Windfarm, Skelmonae

Windfarm, Skelmonae

North Sea Oil exploration has been driven by profit, with little regard for our finite resources. North-East Scotland is now set to become - not just the oil - but the energy centre of Europe. Renewable energy has joined the mix.

Different sources of energy have been employed across Scotland for centuries. Water supplied power for farming and textiles. Forestry has been a significant provider of energy. The earliest wind turbine was built in July 1887 by Scottish electrical engineer, James Blyth in the garden of his holiday cottage in Marykirk.

The long-running debate over the role biomass should play in the UK's energy mix has broken into a public row, after Green groups urged government to rein in subsidies for the controversial energy source. Three campaign groups, backed by 12 organisations in the timber, paper and furniture industries, warned that a surge in demand for wood as a result of renewable electricity subsidies would increase prices, risking 40,000 jobs in the wood, packaging, paper and construction industries. In a letter to The Times, RSPB, Friends of the Earth and Greenpeace highlighted a growing body of evidence that suggests burning wood for electricity can actually increase greenhouse gas emissions in the atmosphere. Conversely the Renewable Energy Association accuses the groups of peddling 'pseudo science' to undermine the bioenergy industry.

Today there are over 10MW of biomass boilers in operation in Aberdeenshire. Among many innovations across Scotland, Helius Energy's £60.5m biomass plant turning whisky by-products into energy and heat has started commercial operation after completing a test period. The site at Rothes in the Scottish whisky heartland of Speyside uses by-products from nearby distilleries to produce renewable energy and a liquid animal feed product known as Pot Ale Syrup.

Wave and tidal schemes attract research and development funding throughout Scotland. There are more wave and tidal power devices being tested in the waters off Scotland than in any other country in the world. The £18 million Marine Renewables Commercialisation Fund is to provide support for the wave energy industry. The world’s largest wave power scheme to be developed in the stormy seas off the coast off Lewis. Permission has been granted for a £800m hydro-electric scheme in the Highlands.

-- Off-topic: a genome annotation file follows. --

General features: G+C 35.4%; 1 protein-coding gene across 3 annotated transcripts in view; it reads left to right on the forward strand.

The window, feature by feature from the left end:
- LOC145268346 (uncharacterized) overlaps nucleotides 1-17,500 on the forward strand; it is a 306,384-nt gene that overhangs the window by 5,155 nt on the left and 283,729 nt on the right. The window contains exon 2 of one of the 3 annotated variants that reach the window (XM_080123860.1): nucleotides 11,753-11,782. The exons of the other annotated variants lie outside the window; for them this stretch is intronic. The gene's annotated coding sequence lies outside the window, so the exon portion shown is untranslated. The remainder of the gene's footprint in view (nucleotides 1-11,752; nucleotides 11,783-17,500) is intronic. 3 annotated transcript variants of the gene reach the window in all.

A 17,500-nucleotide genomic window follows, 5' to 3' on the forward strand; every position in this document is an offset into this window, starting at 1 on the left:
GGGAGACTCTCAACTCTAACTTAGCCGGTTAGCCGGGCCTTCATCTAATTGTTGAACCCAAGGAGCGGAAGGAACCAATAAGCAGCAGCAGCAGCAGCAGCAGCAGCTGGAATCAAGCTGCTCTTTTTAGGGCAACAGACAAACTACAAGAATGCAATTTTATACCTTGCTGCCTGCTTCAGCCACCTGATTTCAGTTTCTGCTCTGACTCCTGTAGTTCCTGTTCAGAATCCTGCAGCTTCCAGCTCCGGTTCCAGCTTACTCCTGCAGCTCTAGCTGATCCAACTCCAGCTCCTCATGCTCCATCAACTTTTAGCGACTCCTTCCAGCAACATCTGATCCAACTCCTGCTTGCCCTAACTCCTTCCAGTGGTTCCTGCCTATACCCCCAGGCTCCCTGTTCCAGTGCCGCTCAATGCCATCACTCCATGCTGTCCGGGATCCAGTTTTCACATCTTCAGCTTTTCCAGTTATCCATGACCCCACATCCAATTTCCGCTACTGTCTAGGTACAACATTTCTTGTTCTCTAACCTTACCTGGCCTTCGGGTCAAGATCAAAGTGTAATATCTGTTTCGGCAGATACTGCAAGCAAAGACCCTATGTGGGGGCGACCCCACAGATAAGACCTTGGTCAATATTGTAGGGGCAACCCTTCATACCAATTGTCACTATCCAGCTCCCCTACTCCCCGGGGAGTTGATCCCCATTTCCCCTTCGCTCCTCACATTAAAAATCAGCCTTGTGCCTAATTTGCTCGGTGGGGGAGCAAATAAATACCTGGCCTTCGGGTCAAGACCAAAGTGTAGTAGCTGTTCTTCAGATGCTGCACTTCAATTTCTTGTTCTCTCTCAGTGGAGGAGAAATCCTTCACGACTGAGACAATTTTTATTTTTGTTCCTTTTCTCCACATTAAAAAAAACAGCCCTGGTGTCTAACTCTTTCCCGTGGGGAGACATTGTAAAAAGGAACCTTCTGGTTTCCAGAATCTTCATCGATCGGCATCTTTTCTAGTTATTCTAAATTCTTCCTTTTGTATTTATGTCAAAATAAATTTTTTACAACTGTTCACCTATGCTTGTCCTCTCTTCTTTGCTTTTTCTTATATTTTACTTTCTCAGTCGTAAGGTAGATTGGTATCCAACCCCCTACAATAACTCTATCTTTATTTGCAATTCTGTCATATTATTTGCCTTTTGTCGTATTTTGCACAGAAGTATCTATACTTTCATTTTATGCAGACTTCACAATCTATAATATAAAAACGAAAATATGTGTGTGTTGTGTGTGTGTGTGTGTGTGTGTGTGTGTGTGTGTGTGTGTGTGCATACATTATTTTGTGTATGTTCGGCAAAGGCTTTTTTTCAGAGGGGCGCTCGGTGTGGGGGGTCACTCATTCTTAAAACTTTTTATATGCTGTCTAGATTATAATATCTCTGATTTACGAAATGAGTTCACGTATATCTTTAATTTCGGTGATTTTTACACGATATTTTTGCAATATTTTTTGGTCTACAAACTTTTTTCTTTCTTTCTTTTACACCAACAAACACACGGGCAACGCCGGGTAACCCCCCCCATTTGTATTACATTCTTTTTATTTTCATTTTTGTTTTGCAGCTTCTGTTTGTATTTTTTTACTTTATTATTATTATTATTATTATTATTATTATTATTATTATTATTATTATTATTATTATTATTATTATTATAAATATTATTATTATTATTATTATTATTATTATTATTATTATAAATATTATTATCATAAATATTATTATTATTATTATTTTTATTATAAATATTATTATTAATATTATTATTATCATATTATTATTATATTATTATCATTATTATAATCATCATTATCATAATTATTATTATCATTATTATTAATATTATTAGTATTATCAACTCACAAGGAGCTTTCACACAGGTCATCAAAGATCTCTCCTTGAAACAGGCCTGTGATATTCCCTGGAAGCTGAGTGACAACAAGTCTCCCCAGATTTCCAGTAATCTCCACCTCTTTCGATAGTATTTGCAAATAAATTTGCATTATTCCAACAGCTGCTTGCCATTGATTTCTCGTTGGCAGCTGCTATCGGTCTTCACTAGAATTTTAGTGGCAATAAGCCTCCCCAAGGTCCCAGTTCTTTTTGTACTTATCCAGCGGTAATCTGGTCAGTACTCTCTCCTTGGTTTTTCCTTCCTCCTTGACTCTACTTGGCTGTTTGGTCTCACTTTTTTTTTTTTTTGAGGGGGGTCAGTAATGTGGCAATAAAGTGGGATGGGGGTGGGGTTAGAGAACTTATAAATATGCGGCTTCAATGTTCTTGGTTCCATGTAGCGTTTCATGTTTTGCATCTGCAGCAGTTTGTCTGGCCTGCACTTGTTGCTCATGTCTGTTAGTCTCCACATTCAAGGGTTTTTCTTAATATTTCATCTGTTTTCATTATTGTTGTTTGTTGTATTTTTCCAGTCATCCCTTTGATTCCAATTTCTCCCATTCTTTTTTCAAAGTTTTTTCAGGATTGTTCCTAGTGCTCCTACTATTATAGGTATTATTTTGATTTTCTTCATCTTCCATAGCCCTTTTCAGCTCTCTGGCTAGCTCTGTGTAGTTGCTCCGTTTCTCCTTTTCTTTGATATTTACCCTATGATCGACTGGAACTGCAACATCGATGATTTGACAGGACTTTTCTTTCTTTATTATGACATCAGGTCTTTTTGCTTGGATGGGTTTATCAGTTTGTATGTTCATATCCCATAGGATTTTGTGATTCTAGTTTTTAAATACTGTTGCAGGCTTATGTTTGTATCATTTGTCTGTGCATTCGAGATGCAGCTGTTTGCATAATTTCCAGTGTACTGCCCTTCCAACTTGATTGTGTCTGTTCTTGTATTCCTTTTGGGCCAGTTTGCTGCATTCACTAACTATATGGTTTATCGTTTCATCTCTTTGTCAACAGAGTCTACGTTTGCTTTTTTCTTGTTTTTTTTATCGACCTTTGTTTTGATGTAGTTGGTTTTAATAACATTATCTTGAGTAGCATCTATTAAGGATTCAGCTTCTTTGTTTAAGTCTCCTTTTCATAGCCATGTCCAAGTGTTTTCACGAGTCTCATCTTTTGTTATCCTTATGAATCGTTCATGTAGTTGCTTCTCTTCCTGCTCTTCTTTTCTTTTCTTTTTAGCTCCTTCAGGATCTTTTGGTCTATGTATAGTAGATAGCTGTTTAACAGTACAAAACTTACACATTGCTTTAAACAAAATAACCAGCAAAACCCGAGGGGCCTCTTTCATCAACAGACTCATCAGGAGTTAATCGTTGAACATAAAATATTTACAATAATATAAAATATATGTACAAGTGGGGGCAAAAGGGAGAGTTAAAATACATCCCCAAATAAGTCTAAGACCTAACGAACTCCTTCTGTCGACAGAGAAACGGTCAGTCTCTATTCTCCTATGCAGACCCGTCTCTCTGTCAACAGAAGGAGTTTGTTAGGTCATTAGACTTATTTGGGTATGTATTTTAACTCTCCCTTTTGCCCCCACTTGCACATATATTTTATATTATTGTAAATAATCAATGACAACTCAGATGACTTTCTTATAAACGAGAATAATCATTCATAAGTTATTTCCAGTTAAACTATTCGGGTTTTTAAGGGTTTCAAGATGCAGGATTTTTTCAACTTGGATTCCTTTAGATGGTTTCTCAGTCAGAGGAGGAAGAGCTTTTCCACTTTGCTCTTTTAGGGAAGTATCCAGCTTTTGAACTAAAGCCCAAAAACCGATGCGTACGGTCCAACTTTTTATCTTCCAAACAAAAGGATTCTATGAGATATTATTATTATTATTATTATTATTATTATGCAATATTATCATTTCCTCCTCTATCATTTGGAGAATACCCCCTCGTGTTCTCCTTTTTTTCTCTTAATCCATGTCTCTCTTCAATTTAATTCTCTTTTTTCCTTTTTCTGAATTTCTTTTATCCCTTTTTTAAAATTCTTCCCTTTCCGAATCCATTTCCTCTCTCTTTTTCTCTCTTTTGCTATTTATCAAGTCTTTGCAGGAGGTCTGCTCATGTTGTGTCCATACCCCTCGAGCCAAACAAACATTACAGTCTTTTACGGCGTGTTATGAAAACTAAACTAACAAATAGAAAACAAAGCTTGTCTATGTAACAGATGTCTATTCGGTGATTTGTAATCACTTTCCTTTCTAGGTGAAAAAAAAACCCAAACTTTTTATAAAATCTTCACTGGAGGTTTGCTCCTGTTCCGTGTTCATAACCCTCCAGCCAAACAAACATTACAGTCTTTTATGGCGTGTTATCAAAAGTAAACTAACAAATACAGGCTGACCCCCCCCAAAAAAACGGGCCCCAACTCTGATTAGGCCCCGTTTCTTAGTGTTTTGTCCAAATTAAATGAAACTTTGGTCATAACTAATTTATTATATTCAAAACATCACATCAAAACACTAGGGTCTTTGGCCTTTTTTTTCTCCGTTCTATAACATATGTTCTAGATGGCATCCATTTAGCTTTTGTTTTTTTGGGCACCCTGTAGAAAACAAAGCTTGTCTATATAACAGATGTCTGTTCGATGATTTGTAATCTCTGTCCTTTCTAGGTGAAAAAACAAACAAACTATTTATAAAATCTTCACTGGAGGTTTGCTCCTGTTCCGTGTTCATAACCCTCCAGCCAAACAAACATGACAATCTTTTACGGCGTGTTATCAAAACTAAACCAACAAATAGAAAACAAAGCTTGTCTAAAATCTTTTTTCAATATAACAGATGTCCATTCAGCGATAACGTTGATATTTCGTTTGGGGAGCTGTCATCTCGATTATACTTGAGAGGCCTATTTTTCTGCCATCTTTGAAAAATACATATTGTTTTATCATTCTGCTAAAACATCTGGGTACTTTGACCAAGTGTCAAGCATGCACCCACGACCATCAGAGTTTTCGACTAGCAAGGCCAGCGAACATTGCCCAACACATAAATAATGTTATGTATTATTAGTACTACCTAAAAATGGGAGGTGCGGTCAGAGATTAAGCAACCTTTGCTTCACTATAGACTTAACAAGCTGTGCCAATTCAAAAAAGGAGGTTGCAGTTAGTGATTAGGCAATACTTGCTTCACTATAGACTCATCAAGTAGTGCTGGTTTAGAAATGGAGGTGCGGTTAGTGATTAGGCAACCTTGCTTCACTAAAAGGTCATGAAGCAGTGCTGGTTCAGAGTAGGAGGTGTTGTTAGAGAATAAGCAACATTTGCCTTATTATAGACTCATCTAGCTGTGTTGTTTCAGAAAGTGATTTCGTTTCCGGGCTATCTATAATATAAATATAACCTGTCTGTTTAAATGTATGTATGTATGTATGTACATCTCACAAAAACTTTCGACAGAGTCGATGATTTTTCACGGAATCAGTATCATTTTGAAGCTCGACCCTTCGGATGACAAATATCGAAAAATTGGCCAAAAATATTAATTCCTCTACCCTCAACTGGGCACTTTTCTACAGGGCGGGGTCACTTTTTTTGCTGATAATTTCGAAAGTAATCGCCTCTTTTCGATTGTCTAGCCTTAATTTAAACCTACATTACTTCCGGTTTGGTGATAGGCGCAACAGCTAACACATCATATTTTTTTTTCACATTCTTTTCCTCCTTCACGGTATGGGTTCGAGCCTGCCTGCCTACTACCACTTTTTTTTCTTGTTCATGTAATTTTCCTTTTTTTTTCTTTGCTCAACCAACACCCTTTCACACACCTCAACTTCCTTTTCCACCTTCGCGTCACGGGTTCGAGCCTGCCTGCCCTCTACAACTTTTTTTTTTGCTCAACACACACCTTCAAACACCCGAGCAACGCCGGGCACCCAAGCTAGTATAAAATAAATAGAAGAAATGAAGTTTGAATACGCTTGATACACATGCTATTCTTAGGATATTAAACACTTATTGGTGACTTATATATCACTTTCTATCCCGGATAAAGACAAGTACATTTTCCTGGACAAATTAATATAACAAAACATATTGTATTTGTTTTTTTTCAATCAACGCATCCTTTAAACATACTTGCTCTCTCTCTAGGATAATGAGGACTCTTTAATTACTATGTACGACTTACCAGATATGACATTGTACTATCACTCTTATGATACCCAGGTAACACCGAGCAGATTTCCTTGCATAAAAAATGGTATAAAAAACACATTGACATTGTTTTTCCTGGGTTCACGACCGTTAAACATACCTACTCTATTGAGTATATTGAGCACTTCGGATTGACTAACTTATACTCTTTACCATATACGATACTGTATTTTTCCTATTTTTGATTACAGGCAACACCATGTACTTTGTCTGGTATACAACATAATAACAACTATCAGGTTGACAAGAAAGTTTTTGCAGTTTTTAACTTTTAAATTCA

Hydrogen is an increasingly important source of clean energy, offering a low carbon solution for our future energy mix. A fleet of hydrogen-powered buses are to be added to Stagecoach Bluebird's fleet soon.

An energy-conscious 31% of North-East Scotland's households installed (or considered installing) renewable energy systems in their homes - solar panels, wind turbines and other systems designed to cut carbon dioxide emissions and save on bills. However, of all renewable energy sources, wind power is proving the most contentious.

Captured by rotating turbine blades, wind energy is transferred into a generator which converts it into electricity. Reduced bills - if consumers live close to wind turbines - could become part of the future of onshore wind. Communities already benefit from investment by wind turbine developers (see Udny item following), but the windfall doesn't usually involve discounted electricity, often for logistical reasons. The Scottish Government has launched a community benefit register which will demonstrate how host communities have gained from renewable projects. The UK Government's Department for Energy and Climate Change is holding consultations on these issues. Scottish Natural Heritage are drawing up maps to identify which parts of Scotland's wild land should be protected from turbine developments.

Folk living close to a new wind farm will receive at least £100 off electricity bills under a scheme announced by Renewable Energy Systems (RES). Homes and businesses will be paid the cash regardless of who their supplier is, and it will not require people to switch supplier or tariff in order to get the discount. The first people to benefit from the 'local electricity discount scheme' will be those close to the Meikle Carewe windfarm near Stonehaven in Aberdeenshire. The community will also receive annual contributions of £2,000 per megawatt to local initiatives and organisations. RES said that in the case of the Meikle Carewe windfarm, the funding would be worth around £1.2 million over the 25-year operational lifetime of the turbines.

On March 28th the Scottish Government published statistics to show that:
Wind generation in 2012 was at a record high level – 8,296 GWh, up 19 per cent on 2011 (previous record year for wind) and is more than four times the level of wind generation in 2006.
Scottish renewable generation made up approximately 35 per cent of total UK renewable generation in 2012. At the end of 2012, there was 5,883 MW of installed renewable electricity capacity in Scotland, an increase of 22 per cent (1,041 MW) from the end of 2011.
Ref:
Date:
2012-09-07 00:00:00.0
Location:
Photographer: